Friday, April 23, 2010

McClatchy Washington report 4/23

  • A Senate panel investigating the causes of the nation's financial crisis on Thursday unveiled evidence that credit-ratings agencies knowingly gave inflated ratings to complex deals backed by shaky U.S. mortgages in exchange for lucrative fees.

  • With the oceans absorbing more than 1 million tons of carbon dioxide an hour, a National Research Council study released Thursday found that the level of acid in the oceans is increasing at an unprecedented rate and threatening to change marine ecosystems.

  • One powerful member of the Wells Fargo board of directors has a son who works for Wells, making more than $700,000 last year. Another has a brother who works at the bank. Two directors run software firms that sell products to Wells, and another runs a security company that did $2.6 million worth of business with the bank last year. There is nothing illegal about the directors' business and personal ties. Still, perceived coziness between board members and the companies they oversee has been a key theme — and arguably, a cause — of the financial crisis.

  • Sen. Arlen Specter said Thursday that he'd hold a hearing next month to examine Wall Street firms' potential conflicts of interest when they secretly bet against products similar to those they sold, and into whether investment banks were being penalized too lightly for their roles in wrecking the economy.

  • The California Supreme Court on Thursday rejected Gov. Arnold Schwarzenegger's request that it take over furlough litigation now in two appellate courts and freeze more than a dozen cases in trial courts around the state. The decision ends the possibility for a relatively quick resolution to about two dozen furlough lawsuits in courts around the state. The state has spent $736,283.50 on private attorneys to represent Schwarzenegger in 30 lawsuits launched since the governor issued his controversial furlough order in December 2008.

  • For months, Haitians in this quake-ravaged capital have received free medical care courtesy of foreign doctors, the government-run hospital and several private hospitals that suspended charging patients after the Jan. 12 quake. Now, Haiti's private hospitals are in critical condition, their bottom lines bleeding. One closed its doors, forcing 177 nurses, doctors and staff out of work. Another slashed staff in half.

  • Scott Roeder, 52, of Kansas City, criticized the judge, the jail, prosecutors and his lawyers in a habeas corpus petition that he filed in Sedgwick County, Kan. A hearing is scheduled for June 4. Such a petition requires a judge to determine whether a person has been imprisoned lawfully and whether he should be freed. Roeder was convicted of first-degree murder in January and sentenced April 1 to life in prison with no chance of parole for 50 years. That case is under appeal.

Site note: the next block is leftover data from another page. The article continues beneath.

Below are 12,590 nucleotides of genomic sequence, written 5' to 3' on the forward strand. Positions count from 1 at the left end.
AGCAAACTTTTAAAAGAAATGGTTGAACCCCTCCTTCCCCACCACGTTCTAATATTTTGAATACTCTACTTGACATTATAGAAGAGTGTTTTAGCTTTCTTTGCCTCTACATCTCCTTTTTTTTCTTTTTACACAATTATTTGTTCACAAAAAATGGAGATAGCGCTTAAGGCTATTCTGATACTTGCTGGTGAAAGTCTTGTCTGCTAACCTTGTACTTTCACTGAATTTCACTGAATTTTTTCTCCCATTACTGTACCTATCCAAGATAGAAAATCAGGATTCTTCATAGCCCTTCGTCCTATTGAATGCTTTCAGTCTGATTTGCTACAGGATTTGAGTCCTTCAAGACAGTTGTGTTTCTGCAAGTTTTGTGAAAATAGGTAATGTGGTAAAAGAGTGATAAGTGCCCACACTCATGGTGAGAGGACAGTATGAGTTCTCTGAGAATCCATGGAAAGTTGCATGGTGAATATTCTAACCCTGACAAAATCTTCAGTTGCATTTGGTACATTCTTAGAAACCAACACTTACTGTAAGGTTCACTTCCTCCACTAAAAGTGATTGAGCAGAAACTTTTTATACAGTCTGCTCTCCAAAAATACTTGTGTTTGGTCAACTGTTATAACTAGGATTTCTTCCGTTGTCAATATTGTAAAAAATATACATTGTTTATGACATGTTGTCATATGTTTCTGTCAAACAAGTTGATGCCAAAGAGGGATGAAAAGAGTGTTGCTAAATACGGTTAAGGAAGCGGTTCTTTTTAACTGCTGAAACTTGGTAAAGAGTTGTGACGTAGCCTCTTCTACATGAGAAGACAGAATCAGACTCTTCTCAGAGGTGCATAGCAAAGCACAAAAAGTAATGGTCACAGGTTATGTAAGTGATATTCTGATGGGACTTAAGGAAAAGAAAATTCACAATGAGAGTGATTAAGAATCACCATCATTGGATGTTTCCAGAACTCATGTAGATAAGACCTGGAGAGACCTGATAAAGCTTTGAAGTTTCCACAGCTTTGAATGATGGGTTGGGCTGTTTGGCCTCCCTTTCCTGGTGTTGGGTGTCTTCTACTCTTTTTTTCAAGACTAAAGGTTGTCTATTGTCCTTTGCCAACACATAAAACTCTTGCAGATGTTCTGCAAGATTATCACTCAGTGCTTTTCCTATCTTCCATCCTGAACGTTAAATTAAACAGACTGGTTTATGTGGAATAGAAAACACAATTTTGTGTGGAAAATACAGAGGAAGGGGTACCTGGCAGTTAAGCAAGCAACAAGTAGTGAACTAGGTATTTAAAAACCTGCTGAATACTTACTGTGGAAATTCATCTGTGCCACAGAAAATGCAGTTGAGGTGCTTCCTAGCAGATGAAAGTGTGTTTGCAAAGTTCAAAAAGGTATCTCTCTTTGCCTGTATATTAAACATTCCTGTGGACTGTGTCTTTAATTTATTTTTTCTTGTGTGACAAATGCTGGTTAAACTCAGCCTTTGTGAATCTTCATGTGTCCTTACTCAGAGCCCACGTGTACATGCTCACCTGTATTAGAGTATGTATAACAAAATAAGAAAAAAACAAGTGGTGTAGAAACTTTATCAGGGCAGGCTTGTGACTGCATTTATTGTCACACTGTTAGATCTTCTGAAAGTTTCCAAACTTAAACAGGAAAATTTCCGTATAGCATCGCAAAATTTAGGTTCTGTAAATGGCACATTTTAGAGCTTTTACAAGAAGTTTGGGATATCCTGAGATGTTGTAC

• Brick and mortar video stores are under pressure from the online world, just like record stores and booksellers before them. Blockbuster and Hollywood Video are closing local outlets as nationally, both companies feel the heat from game changers like Netflix and Redbox, which rents movies for $1 a night out of vending machines in supermarkets. Streaming movies directly to laptops and smart phones or download them right to PlayStations or Xboxes, is also changing the business model for video rentals.

  • Two new prototype homes, one designed for the state's wind-beaten coast and one for the Arctic, will be built in remote villages this summer as researchers look for low-cost answers to the housing crunch in rural Alaska. The three-bedroom house could cut energy bills by 50 percent and cost as little as $200,000 to build, according to the U.S. Department of Housing and Urban Development and the Cold Climate Housing Research Center.

  • Chris Shaw makes $7.25 an hour and has $28.96 in his bank account. Shaw, of Marshall, Mo., won Wednesday's Powerball lottery jackpot — becoming $258.5 million richer literally overnight. Shaw is the biggest Powerball jackpot winner in Missouri, and one of the largest winners ever.

  • Not quite 20 percent of Americans are tea party supporters. They tend to be white, Republican, male, over 45 and wealthier than the rest of us. Where most Republicans describe themselves as "dissatisfied" with Washington, tea partiers are apt to say they're angry.
    So, why didn't they start howling when President Bush claimed he need not be bound by laws with which he disagreed?

  • Sharon Robinson is a chip off the old block.
    You can almost peer into her soul and see the essence of her famous father. And if her dad were alive, he would be quite proud of her accomplishments.

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